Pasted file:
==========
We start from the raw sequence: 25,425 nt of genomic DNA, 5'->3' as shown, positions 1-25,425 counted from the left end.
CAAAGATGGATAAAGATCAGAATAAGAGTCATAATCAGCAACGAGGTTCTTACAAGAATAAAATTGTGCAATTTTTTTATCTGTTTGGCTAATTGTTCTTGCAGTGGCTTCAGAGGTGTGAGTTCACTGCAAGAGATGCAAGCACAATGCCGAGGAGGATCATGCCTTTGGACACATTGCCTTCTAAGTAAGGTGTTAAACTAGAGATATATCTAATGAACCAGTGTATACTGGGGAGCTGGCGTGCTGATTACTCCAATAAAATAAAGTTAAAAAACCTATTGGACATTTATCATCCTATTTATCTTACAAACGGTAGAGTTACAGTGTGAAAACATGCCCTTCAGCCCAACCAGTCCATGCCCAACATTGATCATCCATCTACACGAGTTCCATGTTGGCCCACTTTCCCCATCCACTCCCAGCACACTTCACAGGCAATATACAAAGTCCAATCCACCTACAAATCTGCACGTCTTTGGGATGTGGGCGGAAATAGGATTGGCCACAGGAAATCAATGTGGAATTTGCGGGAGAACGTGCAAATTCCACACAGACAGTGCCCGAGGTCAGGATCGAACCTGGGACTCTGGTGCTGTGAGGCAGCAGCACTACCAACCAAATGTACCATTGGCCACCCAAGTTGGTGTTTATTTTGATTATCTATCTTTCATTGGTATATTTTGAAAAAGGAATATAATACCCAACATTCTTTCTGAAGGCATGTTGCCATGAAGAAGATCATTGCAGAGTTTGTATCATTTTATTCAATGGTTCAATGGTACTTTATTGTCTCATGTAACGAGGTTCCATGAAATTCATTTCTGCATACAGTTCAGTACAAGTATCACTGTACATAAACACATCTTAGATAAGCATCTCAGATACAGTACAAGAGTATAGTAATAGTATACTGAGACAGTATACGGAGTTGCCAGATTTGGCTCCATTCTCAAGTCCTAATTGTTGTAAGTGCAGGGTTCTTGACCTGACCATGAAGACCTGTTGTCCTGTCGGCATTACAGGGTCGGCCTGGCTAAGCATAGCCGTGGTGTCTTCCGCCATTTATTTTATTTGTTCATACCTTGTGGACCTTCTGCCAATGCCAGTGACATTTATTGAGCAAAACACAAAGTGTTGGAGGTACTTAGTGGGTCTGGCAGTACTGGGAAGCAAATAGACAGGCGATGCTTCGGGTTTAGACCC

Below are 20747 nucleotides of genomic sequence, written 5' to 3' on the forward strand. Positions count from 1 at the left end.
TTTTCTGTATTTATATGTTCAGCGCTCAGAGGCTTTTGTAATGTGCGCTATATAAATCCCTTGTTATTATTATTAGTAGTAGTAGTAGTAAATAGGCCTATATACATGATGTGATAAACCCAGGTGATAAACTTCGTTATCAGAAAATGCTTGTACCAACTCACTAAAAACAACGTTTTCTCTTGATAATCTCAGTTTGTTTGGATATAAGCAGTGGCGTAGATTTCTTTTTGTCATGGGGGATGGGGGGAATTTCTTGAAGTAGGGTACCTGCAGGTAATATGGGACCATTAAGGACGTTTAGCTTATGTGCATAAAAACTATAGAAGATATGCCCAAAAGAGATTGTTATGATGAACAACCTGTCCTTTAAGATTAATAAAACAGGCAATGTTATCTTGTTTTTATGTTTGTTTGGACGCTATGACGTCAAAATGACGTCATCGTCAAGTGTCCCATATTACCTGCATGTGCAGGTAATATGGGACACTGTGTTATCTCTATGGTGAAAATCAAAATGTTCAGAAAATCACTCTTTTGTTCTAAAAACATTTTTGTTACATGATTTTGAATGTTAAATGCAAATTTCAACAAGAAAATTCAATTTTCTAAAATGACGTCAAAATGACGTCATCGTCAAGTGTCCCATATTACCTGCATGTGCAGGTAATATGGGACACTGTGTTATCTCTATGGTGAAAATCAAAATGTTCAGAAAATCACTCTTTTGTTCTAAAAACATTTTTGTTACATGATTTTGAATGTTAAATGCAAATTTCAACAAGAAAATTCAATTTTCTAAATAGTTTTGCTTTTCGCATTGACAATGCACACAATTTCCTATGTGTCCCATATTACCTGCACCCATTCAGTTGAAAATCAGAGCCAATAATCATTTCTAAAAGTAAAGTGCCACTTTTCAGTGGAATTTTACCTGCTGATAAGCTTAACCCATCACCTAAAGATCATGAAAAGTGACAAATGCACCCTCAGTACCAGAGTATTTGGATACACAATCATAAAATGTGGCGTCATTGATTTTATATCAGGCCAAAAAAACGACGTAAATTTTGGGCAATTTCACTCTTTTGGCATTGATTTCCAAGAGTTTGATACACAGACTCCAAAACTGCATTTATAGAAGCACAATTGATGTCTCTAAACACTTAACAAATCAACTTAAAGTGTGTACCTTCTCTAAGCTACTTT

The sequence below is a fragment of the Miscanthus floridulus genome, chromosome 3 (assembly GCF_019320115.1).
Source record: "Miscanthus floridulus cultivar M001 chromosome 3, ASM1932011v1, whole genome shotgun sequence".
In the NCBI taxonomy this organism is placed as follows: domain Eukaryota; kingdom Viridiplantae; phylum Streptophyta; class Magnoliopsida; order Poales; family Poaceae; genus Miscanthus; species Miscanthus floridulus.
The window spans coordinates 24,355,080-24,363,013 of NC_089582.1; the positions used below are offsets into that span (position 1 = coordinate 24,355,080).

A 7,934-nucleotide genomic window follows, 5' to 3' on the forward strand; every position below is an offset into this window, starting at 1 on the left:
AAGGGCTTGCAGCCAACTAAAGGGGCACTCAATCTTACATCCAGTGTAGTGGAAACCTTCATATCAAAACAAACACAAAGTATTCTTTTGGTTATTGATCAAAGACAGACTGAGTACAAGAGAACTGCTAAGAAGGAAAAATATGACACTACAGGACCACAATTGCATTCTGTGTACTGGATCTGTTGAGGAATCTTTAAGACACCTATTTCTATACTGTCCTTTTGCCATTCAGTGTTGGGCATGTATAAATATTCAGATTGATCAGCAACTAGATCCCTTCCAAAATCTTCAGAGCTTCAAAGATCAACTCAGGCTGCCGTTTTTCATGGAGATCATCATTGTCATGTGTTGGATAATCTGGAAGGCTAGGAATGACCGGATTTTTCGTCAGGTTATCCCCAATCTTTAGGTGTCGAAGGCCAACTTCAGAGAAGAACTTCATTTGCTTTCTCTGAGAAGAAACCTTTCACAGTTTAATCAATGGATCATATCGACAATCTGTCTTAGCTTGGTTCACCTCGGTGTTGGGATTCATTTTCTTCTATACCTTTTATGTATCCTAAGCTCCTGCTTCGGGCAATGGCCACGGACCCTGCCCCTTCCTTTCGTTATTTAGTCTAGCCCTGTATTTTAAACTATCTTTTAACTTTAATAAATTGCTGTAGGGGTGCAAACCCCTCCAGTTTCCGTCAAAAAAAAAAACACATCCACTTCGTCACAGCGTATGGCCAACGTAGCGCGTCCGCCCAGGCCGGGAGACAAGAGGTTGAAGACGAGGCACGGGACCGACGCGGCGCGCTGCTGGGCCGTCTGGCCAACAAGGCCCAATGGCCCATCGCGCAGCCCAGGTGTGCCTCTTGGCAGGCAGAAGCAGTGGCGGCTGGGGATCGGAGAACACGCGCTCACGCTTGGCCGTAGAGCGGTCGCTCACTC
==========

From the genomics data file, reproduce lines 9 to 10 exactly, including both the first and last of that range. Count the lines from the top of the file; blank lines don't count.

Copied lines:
A 7,934-nucleotide genomic window follows, 5' to 3' on the forward strand; every position below is an offset into this window, starting at 1 on the left:
AAGGGCTTGCAGCCAACTAAAGGGGCACTCAATCTTACATCCAGTGTAGTGGAAACCTTCATATCAAAACAAACACAAAGTATTCTTTTGGTTATTGATCAAAGACAGACTGAGTACAAGAGAACTGCTAAGAAGGAAAAATATGACACTACAGGACCACAATTGCATTCTGTGTACTGGATCTGTTGAGGAATCTTTAAGACACCTATTTCTATACTGTCCTTTTGCCATTCAGTGTTGGGCATGTATAAATATTCAGATTGATCAGCAACTAGATCCCTTCCAAAATCTTCAGAGCTTCAAAGATCAACTCAGGCTGCCGTTTTTCATGGAGATCATCATTGTCATGTGTTGGATAATCTGGAAGGCTAGGAATGACCGGATTTTTCGTCAGGTTATCCCCAATCTTTAGGTGTCGAAGGCCAACTTCAGAGAAGAACTTCATTTGCTTTCTCTGAGAAGAAACCTTTCACAGTTTAATCAATGGATCATATCGACAATCTGTCTTAGCTTGGTTCACCTCGGTGTTGGGATTCATTTTCTTCTATACCTTTTATGTATCCTAAGCTCCTGCTTCGGGCAATGGCCACGGACCCTGCCCCTTCCTTTCGTTATTTAGTCTAGCCCTGTATTTTAAACTATCTTTTAACTTTAATAAATTGCTGTAGGGGTGCAAACCCCTCCAGTTTCCGTCAAAAAAAAAAACACATCCACTTCGTCACAGCGTATGGCCAACGTAGCGCGTCCGCCCAGGCCGGGAGACAAGAGGTTGAAGACGAGGCACGGGACCGACGCGGCGCGCTGCTGGGCCGTCTGGCCAACAAGGCCCAATGGCCCATCGCGCAGCCCAGGTGTGCCTCTTGGCAGGCAGAAGCAGTGGCGGCTGGGGATCGGAGAACACGCGCTCACGCTTGGCCGTAGAGCGGTCGCTCACTC